When I opened the door to the garage, sunlight gave it a nice golden glow and the warm spring air and the songs of birds filled the space. As the weather grew warmer, the garden behind the garage came alive. It was full of flowers of every kind and color, but especially roses, which my grandma loves most. Some of them are much older than I am—they were planted by Ingrid’s mother. She is a good gardener and spends almost every day in her garden. Nearly every week, there are new flowers blooming somewhere. Among the flower beds there are herbs for cooking and a little grassy lawn to just lie upon and watch clouds drifting across a blue sky.

As spring warmed toward summer and I worked with the garage door open, I became entertainment for the neighbors. Little Emilia, who lived next door, was at first afraid of me and my electric sander because it is so loud, but when I switched it off, she was too curious to stay outside any longer. Sitting in the half-finished frame and using a little broom as a paddle, she laughed so loud that her older brothers came over to see what all the fun was about.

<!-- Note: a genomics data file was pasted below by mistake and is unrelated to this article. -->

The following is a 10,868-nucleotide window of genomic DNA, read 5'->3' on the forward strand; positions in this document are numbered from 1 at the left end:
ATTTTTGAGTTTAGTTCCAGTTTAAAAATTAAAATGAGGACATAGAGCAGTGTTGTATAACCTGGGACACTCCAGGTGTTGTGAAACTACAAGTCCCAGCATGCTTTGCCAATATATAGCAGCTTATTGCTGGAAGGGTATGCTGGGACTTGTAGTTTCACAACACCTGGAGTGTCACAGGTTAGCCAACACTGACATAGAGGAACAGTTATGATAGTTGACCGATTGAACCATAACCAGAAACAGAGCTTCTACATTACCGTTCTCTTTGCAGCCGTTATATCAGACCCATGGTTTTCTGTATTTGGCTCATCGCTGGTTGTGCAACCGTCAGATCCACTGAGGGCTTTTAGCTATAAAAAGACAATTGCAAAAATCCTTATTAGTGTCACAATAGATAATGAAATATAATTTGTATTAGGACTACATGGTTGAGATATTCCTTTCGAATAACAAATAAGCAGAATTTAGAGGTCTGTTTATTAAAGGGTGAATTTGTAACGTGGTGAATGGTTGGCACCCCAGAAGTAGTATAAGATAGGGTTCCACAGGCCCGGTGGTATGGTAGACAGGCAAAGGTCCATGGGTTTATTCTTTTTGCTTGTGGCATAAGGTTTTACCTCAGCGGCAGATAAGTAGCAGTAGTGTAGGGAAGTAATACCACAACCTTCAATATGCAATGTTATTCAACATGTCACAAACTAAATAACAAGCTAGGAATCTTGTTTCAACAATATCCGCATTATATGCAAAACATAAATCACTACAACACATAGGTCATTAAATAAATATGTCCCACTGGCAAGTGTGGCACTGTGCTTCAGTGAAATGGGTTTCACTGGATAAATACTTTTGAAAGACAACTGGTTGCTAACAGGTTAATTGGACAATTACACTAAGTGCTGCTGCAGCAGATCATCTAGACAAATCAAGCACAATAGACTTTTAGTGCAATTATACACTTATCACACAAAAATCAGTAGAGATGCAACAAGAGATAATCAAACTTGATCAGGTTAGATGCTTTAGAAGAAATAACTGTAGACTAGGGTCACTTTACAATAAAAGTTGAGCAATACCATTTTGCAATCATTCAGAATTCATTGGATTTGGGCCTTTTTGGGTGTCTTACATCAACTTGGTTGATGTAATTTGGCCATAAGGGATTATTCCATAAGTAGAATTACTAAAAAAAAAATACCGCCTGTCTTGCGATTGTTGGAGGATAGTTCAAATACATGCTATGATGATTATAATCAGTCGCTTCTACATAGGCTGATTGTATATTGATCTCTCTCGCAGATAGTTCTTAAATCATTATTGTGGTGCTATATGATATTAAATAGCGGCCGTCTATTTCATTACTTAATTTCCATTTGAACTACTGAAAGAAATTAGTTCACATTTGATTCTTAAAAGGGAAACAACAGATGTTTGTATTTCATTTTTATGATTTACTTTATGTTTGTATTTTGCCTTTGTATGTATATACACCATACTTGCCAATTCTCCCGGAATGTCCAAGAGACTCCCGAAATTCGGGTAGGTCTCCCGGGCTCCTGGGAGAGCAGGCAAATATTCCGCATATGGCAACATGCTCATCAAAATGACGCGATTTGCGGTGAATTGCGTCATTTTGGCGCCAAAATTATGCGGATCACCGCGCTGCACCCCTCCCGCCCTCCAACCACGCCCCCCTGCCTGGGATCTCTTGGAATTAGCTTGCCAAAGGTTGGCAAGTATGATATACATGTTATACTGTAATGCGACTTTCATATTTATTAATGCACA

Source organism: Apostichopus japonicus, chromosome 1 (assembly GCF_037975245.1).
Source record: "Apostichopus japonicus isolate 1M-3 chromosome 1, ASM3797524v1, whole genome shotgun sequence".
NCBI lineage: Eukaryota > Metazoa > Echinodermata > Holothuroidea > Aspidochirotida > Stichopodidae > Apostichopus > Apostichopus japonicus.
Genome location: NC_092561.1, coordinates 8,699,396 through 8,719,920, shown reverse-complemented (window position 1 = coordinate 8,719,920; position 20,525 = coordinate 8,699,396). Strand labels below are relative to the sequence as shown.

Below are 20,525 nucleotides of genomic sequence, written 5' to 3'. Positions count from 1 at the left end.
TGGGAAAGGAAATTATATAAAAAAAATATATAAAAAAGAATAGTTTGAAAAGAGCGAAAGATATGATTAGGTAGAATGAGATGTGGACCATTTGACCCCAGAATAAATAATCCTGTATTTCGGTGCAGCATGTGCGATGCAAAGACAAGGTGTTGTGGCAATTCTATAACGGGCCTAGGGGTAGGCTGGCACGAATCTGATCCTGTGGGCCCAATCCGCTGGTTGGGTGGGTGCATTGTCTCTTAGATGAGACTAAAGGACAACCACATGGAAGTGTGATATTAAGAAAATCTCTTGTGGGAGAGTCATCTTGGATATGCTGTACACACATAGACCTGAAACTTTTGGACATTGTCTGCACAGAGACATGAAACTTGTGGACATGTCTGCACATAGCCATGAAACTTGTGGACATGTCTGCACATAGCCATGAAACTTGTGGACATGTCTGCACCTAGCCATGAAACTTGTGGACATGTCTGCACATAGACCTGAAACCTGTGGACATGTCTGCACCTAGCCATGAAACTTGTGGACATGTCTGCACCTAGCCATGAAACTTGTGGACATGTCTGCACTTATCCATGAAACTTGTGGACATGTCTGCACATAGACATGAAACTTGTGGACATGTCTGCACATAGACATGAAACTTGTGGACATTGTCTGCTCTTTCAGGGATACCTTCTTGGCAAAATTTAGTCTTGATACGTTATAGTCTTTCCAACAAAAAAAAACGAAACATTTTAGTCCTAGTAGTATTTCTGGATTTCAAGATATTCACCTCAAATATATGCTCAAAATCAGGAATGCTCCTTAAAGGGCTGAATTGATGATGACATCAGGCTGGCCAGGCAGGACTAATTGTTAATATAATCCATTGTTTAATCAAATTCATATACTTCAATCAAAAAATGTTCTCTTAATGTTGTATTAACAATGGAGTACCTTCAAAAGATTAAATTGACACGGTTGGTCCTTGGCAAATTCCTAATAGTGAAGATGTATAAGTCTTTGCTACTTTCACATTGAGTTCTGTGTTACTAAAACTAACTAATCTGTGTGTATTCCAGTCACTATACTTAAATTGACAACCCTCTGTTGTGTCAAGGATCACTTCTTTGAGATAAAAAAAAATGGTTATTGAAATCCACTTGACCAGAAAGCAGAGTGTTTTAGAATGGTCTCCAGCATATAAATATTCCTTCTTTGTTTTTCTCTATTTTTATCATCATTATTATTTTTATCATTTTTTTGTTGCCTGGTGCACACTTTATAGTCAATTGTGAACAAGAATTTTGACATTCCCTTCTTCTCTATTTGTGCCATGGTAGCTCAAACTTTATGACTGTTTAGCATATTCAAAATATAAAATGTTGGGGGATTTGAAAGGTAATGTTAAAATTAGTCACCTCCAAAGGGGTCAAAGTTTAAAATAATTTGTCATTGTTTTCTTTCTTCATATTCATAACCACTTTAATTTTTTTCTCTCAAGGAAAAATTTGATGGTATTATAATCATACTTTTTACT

My grandma also did her part spreading the rumors about the girl building a boat in a garage, giving tours of the shop and showing the kayak to everybody who came to visit, but only after I went home for the day, because she knew I did not want the attention while I was working. She even showed it to a handyman who had come to the house to repair a broken window blind. After he saw the kayak and admired the work I’d done he said, “And this was really built by a woman?” Grandma was still very angry about that comment when she told me about it the next day.